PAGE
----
5:00 p.m. - 7:00 p.m. The Museum's new observatory will be open for a special night-time star gazing. Don't miss this chance to see an array of celestial objects through a powerful professional telescope.
6:15 p.m. Free IMAX Film Presentation: Blue Planet
7:00 p.m. Meet the Lecturer Question and Answer
7:30 p.m. Lecture
Arrive early for the pre-lecture activities beginning at 6:00 p.m.
For thousands of years, people have wondered, “Are we alone in the Universe?” At the dawn of planetary science, astronomers used telescopes to speculate about the possibility of life on Mars. Today, the search for life on Mars has intensified with the discovery of methane gas and evidence that liquid water—a requirement for all life as we know it—was once abundant on Mars’ surface. Farther away than Mars, Jupiter’s moon Europa and Saturn’s moons Enceladus and Titan are intriguing astrobiology “laboratories” because the moons have liquids: water or liquid hydrocarbons. Beyond our solar system, exciting discoveries of planets orbiting other stars are fueling a huge hope that in the near future we will find habitable worlds and remotely observe signs of life in their atmospheres. Professor Seager will take us on a tour of the most promising places for life beyond Earth.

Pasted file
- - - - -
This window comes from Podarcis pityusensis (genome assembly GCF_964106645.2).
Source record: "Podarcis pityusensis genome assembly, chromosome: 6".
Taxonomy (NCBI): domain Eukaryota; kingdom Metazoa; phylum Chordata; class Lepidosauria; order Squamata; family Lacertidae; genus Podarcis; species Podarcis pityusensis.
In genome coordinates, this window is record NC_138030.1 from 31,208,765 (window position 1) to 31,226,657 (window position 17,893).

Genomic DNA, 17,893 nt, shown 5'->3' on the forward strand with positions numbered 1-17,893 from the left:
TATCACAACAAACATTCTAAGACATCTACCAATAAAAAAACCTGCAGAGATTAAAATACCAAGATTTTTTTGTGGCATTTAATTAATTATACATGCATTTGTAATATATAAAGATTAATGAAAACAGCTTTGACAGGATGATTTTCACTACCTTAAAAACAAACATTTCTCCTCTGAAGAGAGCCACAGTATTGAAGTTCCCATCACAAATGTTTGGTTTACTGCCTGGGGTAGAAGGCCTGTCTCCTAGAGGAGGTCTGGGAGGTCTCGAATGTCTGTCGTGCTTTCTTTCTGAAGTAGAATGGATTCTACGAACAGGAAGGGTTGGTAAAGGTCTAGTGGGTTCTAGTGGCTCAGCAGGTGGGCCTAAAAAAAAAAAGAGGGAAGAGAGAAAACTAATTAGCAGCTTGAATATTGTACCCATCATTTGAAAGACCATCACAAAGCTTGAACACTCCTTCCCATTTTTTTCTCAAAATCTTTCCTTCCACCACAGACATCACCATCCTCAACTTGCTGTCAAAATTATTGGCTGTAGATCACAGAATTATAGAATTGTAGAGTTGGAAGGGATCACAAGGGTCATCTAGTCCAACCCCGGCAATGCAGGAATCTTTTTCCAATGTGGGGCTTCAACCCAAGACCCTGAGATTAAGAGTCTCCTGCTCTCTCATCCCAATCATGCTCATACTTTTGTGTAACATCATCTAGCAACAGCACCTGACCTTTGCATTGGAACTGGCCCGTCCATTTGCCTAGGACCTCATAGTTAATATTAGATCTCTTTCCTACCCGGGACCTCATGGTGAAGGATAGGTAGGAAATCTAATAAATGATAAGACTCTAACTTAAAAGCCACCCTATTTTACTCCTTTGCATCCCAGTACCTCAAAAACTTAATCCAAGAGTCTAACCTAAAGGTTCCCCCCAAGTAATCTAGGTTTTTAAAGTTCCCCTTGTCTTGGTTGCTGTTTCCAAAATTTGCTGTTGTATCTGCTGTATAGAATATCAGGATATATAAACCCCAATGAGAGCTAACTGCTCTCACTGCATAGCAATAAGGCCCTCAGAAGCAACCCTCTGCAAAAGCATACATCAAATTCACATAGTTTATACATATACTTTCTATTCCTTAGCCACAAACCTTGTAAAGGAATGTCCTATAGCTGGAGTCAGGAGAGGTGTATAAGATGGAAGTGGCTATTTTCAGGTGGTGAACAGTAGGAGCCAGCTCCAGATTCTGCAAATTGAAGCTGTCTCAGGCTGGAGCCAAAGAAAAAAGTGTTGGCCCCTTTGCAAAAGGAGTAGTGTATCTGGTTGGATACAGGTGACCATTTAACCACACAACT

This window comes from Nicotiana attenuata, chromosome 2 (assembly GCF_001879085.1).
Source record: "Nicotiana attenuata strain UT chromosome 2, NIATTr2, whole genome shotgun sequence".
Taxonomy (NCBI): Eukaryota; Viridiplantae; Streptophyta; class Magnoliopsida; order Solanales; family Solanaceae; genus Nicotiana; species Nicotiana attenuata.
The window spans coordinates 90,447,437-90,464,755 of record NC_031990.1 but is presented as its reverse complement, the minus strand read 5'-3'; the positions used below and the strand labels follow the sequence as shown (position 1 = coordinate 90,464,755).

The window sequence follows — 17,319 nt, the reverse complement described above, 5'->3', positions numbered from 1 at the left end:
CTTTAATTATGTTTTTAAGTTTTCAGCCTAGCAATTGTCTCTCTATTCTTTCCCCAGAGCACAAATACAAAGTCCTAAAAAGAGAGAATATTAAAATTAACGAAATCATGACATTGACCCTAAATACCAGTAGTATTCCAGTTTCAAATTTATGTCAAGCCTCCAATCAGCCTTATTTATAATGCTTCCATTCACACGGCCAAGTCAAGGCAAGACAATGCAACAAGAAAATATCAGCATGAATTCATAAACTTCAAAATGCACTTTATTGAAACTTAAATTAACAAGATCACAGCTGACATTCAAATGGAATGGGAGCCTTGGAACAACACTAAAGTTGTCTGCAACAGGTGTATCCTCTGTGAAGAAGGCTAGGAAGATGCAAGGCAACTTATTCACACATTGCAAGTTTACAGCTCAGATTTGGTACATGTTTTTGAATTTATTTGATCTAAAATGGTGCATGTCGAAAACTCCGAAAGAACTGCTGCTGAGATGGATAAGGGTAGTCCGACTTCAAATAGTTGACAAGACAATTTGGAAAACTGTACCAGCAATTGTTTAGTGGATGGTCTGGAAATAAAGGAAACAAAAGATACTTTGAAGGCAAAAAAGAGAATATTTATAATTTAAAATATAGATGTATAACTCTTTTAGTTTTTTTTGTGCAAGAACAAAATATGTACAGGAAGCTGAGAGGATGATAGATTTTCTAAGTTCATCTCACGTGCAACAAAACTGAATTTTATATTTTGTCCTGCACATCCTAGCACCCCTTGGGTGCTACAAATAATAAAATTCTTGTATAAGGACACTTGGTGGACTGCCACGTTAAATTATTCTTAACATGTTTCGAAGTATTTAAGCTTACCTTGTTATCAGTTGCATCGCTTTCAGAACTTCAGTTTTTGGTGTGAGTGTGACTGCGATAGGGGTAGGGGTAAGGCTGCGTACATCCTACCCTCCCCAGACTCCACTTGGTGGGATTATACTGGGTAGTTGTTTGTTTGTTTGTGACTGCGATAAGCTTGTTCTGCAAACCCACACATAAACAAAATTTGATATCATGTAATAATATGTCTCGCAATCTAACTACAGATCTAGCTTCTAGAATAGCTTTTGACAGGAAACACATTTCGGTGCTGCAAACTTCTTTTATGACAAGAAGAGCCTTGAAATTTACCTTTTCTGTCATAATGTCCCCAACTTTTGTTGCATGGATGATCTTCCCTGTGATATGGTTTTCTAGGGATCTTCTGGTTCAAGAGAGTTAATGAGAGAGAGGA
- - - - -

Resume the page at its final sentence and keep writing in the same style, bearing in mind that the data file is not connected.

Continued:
Dr. Seager holds a BS in math and physics from the University of Toronto and a Ph.D from Harvard University. Her research focuses on theoretical models of atmospheres and interiors of all kinds of exoplanets. She has introduced many new ideas to the field of exoplanet characterization, including work that led to the first detection of an exoplanet atmosphere. She is the 2007 recipient of the American Astronomical Society’s Helen B. Warner Prize.
After the Lecture: Book signing: Hubble: Imaging Space and Time, by David DeVorkin, space history curator
This lecture is part of the John Bahcall Lecture Series, which is organized by the Space Telescope Science Institute